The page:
So she explained her plan to the king, and he agreed reluctantly, for he did not want his son to fail. That autumn he sent the young prince to a remote castle, with instructions to care for the lands surrounding, and to guide the people through the winter. It was a tall order, but the elder two princes had been doing such things for years, and the youngest prince had clamored long that it should be his turn, too. The prince was delighted at the appointment and left without even a goodbye to his family.
The queen waited a fortnight. Then, one day, she called on her fairy blood and transformed herself into an old, old woman, and went to the young prince’s lands to see how they fared.
Well, it was just finishing up harvest, and so they did not fare too poorly. The people were still gathering their grains and storing them, milling them, and preparing for the winter. There was some little complaint that the prince rarely heard their charges, and dispensed justice indifferently. Very well, the queen thought to herself, and went to see the prince.
She petitioned at the door, calling herself a traveler and hoping for a place to stay. She waited in the courtyard for perhaps an hour before servants led her to the kitchens and gave her a meager bowl of soup and a crust off a two-day-old loaf, then told her to sleep in the corner. Very well, said the old, old woman, and did as she was asked.
And the next morning the queen left, and went home, and told the king what she had found.
A month later, as winter was properly coming on and the trees were losing the last of their leaves, she changed herself again, and went again to the prince’s lands.
Now, the people were discontent, for there was less grain left from the harvest than they had hoped: the prince had taxed them highly, just before winter, and kept his own stores full while the people outside could do nothing but hope there would be enough to last winter through. He listened still more rarely to the cases put before him; people petitioned him and waited hours before admittance, where, if they were allowed speech, their charges were dispensed with quickly and sharply, with no consideration of the actual case. Very well, thought the queen to herself, and went to see the prince.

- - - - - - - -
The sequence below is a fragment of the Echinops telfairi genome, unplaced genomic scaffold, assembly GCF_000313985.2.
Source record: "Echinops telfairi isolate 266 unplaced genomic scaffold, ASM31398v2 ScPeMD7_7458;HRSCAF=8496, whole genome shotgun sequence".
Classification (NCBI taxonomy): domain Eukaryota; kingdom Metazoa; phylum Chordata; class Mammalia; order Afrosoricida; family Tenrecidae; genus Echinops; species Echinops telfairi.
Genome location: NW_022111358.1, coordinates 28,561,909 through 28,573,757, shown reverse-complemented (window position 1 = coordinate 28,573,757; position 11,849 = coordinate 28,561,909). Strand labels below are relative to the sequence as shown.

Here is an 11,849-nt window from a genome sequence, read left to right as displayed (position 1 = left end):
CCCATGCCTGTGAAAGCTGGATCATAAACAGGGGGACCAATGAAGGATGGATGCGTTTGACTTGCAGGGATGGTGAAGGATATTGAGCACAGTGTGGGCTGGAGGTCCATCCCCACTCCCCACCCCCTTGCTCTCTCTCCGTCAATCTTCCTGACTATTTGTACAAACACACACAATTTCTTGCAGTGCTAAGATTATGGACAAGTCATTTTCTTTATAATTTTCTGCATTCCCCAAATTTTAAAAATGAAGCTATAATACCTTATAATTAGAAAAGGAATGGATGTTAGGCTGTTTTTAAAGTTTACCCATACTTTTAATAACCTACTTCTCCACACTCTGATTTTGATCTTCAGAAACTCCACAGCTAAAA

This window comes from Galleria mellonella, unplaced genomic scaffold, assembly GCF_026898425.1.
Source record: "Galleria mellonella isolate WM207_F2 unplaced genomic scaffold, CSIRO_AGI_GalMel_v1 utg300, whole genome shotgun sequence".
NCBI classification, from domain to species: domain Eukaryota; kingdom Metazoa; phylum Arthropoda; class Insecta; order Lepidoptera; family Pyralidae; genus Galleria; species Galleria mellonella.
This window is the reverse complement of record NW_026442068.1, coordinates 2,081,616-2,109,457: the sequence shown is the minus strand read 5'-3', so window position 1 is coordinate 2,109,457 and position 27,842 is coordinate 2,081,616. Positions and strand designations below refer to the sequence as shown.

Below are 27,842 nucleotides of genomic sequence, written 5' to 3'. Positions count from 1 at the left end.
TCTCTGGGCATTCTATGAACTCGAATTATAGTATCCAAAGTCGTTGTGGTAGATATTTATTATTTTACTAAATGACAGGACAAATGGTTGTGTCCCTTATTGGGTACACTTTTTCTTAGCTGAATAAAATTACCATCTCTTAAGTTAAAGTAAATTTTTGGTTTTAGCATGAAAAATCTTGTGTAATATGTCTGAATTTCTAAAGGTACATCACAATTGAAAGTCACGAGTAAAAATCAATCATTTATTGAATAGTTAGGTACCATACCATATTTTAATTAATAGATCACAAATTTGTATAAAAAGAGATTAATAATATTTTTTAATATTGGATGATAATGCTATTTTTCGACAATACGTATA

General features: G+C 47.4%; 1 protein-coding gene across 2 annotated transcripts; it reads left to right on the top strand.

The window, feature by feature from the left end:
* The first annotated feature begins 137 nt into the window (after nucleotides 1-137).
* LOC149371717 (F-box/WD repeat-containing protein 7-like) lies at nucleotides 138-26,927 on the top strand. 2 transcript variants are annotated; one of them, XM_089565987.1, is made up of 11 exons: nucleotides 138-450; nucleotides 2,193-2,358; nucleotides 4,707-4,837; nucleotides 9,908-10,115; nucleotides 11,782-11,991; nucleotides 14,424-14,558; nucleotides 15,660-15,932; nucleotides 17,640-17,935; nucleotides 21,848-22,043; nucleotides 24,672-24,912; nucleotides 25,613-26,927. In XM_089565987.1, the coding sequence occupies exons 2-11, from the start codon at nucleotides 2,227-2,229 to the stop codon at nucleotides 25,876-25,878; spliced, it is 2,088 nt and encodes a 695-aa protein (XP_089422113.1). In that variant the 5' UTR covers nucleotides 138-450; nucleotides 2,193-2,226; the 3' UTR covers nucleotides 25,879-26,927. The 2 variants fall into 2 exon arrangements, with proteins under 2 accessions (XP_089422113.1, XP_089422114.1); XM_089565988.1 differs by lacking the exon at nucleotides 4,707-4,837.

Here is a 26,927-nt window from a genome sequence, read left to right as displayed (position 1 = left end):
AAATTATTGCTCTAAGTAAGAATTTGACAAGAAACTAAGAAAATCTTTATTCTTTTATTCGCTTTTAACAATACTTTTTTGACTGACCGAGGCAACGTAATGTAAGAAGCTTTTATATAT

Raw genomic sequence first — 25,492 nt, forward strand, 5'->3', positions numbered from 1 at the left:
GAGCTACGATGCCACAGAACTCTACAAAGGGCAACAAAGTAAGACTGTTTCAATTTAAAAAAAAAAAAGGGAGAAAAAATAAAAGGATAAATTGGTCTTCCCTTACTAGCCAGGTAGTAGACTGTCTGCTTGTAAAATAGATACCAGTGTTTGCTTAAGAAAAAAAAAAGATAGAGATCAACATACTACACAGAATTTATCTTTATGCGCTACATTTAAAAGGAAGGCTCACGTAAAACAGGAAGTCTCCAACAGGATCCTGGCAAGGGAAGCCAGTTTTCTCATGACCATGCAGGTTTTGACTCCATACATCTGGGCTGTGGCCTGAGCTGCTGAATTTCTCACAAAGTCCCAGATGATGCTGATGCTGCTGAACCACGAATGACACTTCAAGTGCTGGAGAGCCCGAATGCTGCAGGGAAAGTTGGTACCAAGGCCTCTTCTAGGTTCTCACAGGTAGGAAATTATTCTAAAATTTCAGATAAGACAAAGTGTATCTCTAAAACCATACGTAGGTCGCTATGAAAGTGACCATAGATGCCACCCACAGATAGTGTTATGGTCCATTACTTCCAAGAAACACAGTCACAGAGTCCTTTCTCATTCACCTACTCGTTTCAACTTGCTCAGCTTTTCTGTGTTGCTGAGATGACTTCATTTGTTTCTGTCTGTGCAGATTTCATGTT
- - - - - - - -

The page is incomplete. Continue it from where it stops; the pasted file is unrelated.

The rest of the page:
She waited long at the door before finally being admitted to the courtyard, where she saw servants sitting about and talking, or sleeping, and a very few running frantically to their actual tasks. She waited another long while before being admitted to the kitchens, handed a five-day-old crust, and then being ordered to the stables to sleep. Very well, said the old, old woman, and did as she was told. The next morning the queen left. She went home, and told the king in anger of what she had found.
A long, cold month later, she changed again, and went again to visit the prince.
This time it was hard midwinter, and the people suffered. The prince had levied a second tax – smaller, certainly, than the first, but enough to keep himself in comfort and his kitchens full. He never heard petitions now; the mayor returned from the castle with edicts, and people complained in taverns about the prince’s disinterest and his gluttonous manner. Very well, thought the queen to herself, and went to see the prince.
She was not admitted. No one stood at the back gate, and, finally, with a bit of magic, she let herself in, and wandered the courtyard. The servants lounged in the stables or stood about the kitchen, talking or playing at dice and cards. Finally one shouted to the others – where had this old woman come from?
Lonely, the ghost of Autumn leaned against her tree and stretched her legs along the edge of her grave. A breeze sipped uselessly at her warmth, though she still tucked her arms into her dress. Her bones clawed from the earth, brown with the rot of years. Autumn envied them. Her eleven years remained untouched by the passage of time.
She prayed most nights, when the stars were out and the animals scuttled by in small packs. In the beginning she prayed for life. Then, as the years rolled by and she began to know the animals by name, she prayed only for a friend. She prayed for anyone to know she was there beside the tree. Anyone other than the devil-man who had put her there.
That October day, with her arms tucked in her dress and her eyes scanning the fogged horizon, a boy answered her prayers. At first she thought he was the devil-man, but his feet fell lightly and without malice. She dared to peek around the tree and saw that he was young, her own age at most. He had scraggly brown hair and boots that looked too big for his feet. He had red lips that looked pretty in the setting sun.
The boy saw her and Autumn was very nervous. She stepped timidly around the tree, her hands clasped at her waist. She wished that she could change her clothes. Her dress was tattered, her flesh grimy with dirt. Her hair hung in a mess of knots and bugs.
“Hello,” said the boy.
Autumn had not spoken in many years. “Hu-low,” she managed.
The boy stared at her, scrutinizing. He wore a striped shirt and torn jeans and had a long stick in his hands. “Are you lost?” he asked.
“No,” she said curtly. “Are you?”
“I’ve got a compass,” he said. He showed her his compass.
Autumn stepped softly toward him, but not so far from the tree that the shadows would come.
“I heard you crying,” said the boy.
He went to her, swishing his stick high and low. Up above, a squirrel scurried along a branch. “Why are your clothes so dirty.”
“Because I live in the woods.”
The boy smiled. “Nice place to live. Do you get cold at night?”
He extended a hand. “My name’s Davie.”
Autumn liked his name and politely told him so as they shook hands. Dirt crunched out when their palms met.
“It’s really David,” he said. “But I like Davie better.”